This Diet Works: Eat More, Lose Weight

It violates the basic laws of science. How is it you can eat more--a whopping 300 additional calories a day--than people who are on a standard, low-fat diet and lose more weight than they do? The answer: Go on a low-carbohydrate diet and gorge on high-fat foods.

A small but carefully controlled research study conducted by the Harvard School of Public Health concluded that people can eat an extra 300 calories a day when they are on a very low-carbohydrate regimen and lose just as much weight in 12 weeks as people on a standard low-fat diet, reports The Associated Press.

Over the course of the Harvard study, the low-carb dieters consumed an extra 25,000 calories, which mathematically should have added up to an extra 7 pounds. But it didn't! And that strikes at the most basic scientific assumptions of a calorie, which has at least one critic, Barbara Rolls of Pennsylvania State University, muttering, "It violates the laws of thermodynamics." Still, it's hard to argue with a smaller belt size.

The study: Twenty-one overweight volunteers were divided into three groups. One group was placed on low-fat diet, the second group embarked on a low-carb diet, and the third group ate the same low-carb diet but got an extra 300 calories a day. All the food was prepared at an upscale Italian restaurant in Cambridge, Massachusetts so researchers knew exactly what the participants ate.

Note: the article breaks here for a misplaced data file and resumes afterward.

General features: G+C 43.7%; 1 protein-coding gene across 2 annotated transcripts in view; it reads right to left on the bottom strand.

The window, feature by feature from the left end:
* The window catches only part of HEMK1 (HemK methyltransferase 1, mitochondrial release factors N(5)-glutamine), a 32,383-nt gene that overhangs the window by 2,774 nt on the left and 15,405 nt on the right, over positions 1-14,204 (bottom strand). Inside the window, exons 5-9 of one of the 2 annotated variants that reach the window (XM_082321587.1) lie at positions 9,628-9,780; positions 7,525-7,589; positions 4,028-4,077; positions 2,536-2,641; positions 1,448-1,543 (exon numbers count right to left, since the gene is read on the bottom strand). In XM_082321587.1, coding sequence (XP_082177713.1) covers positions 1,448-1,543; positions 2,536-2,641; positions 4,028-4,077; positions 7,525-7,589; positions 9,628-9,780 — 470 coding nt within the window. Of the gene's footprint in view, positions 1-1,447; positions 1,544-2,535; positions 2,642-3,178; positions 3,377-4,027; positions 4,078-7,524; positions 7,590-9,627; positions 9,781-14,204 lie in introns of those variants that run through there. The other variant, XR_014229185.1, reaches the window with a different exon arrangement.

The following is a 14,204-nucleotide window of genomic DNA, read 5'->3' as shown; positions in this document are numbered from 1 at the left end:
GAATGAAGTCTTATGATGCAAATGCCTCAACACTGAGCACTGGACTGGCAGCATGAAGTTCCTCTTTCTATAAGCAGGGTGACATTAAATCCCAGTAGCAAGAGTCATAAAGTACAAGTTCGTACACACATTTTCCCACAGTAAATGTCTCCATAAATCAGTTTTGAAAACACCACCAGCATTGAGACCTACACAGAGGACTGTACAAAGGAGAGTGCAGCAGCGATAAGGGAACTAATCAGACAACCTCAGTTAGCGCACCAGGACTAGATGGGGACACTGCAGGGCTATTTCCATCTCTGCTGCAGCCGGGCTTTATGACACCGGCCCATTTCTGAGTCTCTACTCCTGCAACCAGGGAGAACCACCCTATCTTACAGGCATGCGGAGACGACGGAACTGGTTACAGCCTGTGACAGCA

The results: Everyone lost weight.

* Low-fat dieters lost 17 pounds.
* Low-carb, low calorie dieters lost 23 pounds.
* Low-carb, more calorie dieters lost 20 pounds.

The whole idea of a low-carbohydrate diet in which bread, rice, and pasta are eschewed for heaping servings of steak, eggs, and bacon is controversial to say the least. Critics insist the diet creates a risk for high cholesterol and heart disease. Proponents show off their skinny waistlines and smile smugly. This new study confirms that the low-carb dieters really can eat more high-fat foods and lose the same amount or more. Study author Penelope Greene told AP, "There does indeed seem to be something about a low-carb diet that says you can eat more calories and lose a similar amount of weight," Greene said.

And that has well-educated nutritionists scratching their heads. "A lot of our assumptions about a calorie is a calorie are being challenged," admitted Marlene Schwartz of Yale. "As scientists, we need to be open-minded."